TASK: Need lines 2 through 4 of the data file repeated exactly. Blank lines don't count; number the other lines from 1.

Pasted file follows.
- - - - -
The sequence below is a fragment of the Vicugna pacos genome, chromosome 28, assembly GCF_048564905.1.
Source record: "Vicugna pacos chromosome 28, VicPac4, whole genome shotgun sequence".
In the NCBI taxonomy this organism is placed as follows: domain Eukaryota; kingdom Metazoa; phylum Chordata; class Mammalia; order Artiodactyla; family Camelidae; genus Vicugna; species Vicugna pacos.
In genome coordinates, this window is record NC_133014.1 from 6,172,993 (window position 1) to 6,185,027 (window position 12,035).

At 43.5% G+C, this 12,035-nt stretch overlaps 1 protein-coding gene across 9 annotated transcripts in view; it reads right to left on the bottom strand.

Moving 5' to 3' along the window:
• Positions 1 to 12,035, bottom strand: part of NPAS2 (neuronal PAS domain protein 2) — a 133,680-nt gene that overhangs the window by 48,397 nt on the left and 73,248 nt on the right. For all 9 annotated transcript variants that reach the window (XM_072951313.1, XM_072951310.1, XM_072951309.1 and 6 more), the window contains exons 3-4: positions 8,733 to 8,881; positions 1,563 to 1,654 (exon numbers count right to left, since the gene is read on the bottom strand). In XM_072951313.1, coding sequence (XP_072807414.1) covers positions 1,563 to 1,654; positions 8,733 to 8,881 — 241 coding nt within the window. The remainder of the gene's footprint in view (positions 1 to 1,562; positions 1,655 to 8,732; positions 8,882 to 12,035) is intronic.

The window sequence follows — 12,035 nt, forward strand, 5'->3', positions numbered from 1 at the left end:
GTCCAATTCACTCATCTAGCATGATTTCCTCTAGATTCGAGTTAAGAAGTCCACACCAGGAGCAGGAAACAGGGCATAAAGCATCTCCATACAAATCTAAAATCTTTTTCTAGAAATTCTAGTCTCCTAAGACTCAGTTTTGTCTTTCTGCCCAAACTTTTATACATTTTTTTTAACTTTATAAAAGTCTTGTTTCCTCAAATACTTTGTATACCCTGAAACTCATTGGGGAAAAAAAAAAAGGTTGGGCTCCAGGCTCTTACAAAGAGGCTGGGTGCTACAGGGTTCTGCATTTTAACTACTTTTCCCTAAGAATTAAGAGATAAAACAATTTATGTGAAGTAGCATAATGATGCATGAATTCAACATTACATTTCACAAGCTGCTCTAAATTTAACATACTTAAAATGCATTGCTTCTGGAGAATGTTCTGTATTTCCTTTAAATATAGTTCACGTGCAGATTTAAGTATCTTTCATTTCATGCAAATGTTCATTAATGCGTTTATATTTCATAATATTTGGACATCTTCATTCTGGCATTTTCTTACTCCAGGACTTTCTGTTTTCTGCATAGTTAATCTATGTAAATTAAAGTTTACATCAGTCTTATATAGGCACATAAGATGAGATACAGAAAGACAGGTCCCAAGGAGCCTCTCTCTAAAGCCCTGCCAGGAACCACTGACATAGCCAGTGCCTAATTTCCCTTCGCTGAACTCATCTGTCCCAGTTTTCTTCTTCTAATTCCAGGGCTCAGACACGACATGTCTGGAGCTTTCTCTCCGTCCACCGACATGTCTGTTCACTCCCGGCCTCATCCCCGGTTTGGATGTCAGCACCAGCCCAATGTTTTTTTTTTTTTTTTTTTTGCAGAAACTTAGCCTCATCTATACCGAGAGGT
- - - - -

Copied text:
Source record: "Vicugna pacos chromosome 28, VicPac4, whole genome shotgun sequence".
In the NCBI taxonomy this organism is placed as follows: domain Eukaryota; kingdom Metazoa; phylum Chordata; class Mammalia; order Artiodactyla; family Camelidae; genus Vicugna; species Vicugna pacos.
In genome coordinates, this window is record NC_133014.1 from 6,172,993 (window position 1) to 6,185,027 (window position 12,035).